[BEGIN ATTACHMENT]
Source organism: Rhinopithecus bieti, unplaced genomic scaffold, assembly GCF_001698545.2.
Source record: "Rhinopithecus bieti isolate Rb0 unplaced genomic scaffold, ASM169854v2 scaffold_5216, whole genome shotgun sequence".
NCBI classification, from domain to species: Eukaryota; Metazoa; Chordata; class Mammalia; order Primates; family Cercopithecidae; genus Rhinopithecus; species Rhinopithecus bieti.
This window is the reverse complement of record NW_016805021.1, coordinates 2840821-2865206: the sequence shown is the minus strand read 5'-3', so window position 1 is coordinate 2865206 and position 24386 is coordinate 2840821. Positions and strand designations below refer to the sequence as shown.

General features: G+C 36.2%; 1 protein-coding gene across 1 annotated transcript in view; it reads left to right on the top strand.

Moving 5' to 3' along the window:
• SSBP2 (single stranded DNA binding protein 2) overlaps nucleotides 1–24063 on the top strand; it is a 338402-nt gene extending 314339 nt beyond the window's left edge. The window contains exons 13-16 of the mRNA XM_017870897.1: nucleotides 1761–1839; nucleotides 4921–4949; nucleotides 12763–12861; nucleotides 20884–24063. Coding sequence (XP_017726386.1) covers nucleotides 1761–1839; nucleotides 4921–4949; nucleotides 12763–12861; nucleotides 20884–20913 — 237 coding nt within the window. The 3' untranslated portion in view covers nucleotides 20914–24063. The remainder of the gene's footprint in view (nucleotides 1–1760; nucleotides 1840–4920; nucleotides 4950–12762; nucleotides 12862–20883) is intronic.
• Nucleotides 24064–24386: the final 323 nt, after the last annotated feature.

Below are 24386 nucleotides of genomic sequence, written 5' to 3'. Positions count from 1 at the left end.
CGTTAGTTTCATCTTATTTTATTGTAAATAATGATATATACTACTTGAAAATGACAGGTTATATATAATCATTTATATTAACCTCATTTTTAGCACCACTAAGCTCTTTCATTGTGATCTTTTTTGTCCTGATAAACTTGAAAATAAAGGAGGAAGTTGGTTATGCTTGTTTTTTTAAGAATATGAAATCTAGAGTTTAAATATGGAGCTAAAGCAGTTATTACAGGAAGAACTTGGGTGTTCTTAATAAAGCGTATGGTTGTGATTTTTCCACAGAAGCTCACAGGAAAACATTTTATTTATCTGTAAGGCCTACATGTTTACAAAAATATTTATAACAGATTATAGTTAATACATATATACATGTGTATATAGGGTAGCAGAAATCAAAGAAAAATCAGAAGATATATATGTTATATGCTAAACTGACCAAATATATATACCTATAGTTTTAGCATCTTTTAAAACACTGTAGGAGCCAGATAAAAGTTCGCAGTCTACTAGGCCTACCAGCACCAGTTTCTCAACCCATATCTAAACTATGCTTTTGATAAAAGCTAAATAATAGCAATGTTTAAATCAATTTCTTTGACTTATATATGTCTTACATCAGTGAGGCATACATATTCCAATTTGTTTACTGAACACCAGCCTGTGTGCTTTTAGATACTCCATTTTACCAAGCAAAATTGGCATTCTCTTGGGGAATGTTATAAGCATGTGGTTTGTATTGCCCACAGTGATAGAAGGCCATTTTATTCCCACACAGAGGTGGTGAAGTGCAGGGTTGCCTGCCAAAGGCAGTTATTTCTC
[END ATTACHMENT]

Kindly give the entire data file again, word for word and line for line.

Source organism: Rhinopithecus bieti, unplaced genomic scaffold, assembly GCF_001698545.2.
Source record: "Rhinopithecus bieti isolate Rb0 unplaced genomic scaffold, ASM169854v2 scaffold_5216, whole genome shotgun sequence".
NCBI classification, from domain to species: Eukaryota; Metazoa; Chordata; class Mammalia; order Primates; family Cercopithecidae; genus Rhinopithecus; species Rhinopithecus bieti.
This window is the reverse complement of record NW_016805021.1, coordinates 2840821-2865206: the sequence shown is the minus strand read 5'-3', so window position 1 is coordinate 2865206 and position 24386 is coordinate 2840821. Positions and strand designations below refer to the sequence as shown.

General features: G+C 36.2%; 1 protein-coding gene across 1 annotated transcript in view; it reads left to right on the top strand.

Moving 5' to 3' along the window:
• SSBP2 (single stranded DNA binding protein 2) overlaps nucleotides 1–24063 on the top strand; it is a 338402-nt gene extending 314339 nt beyond the window's left edge. The window contains exons 13-16 of the mRNA XM_017870897.1: nucleotides 1761–1839; nucleotides 4921–4949; nucleotides 12763–12861; nucleotides 20884–24063. Coding sequence (XP_017726386.1) covers nucleotides 1761–1839; nucleotides 4921–4949; nucleotides 12763–12861; nucleotides 20884–20913 — 237 coding nt within the window. The 3' untranslated portion in view covers nucleotides 20914–24063. The remainder of the gene's footprint in view (nucleotides 1–1760; nucleotides 1840–4920; nucleotides 4950–12762; nucleotides 12862–20883) is intronic.
• Nucleotides 24064–24386: the final 323 nt, after the last annotated feature.

Below are 24386 nucleotides of genomic sequence, written 5' to 3'. Positions count from 1 at the left end.
CGTTAGTTTCATCTTATTTTATTGTAAATAATGATATATACTACTTGAAAATGACAGGTTATATATAATCATTTATATTAACCTCATTTTTAGCACCACTAAGCTCTTTCATTGTGATCTTTTTTGTCCTGATAAACTTGAAAATAAAGGAGGAAGTTGGTTATGCTTGTTTTTTTAAGAATATGAAATCTAGAGTTTAAATATGGAGCTAAAGCAGTTATTACAGGAAGAACTTGGGTGTTCTTAATAAAGCGTATGGTTGTGATTTTTCCACAGAAGCTCACAGGAAAACATTTTATTTATCTGTAAGGCCTACATGTTTACAAAAATATTTATAACAGATTATAGTTAATACATATATACATGTGTATATAGGGTAGCAGAAATCAAAGAAAAATCAGAAGATATATATGTTATATGCTAAACTGACCAAATATATATACCTATAGTTTTAGCATCTTTTAAAACACTGTAGGAGCCAGATAAAAGTTCGCAGTCTACTAGGCCTACCAGCACCAGTTTCTCAACCCATATCTAAACTATGCTTTTGATAAAAGCTAAATAATAGCAATGTTTAAATCAATTTCTTTGACTTATATATGTCTTACATCAGTGAGGCATACATATTCCAATTTGTTTACTGAACACCAGCCTGTGTGCTTTTAGATACTCCATTTTACCAAGCAAAATTGGCATTCTCTTGGGGAATGTTATAAGCATGTGGTTTGTATTGCCCACAGTGATAGAAGGCCATTTTATTCCCACACAGAGGTGGTGAAGTGCAGGGTTGCCTGCCAAAGGCAGTTATTTCTC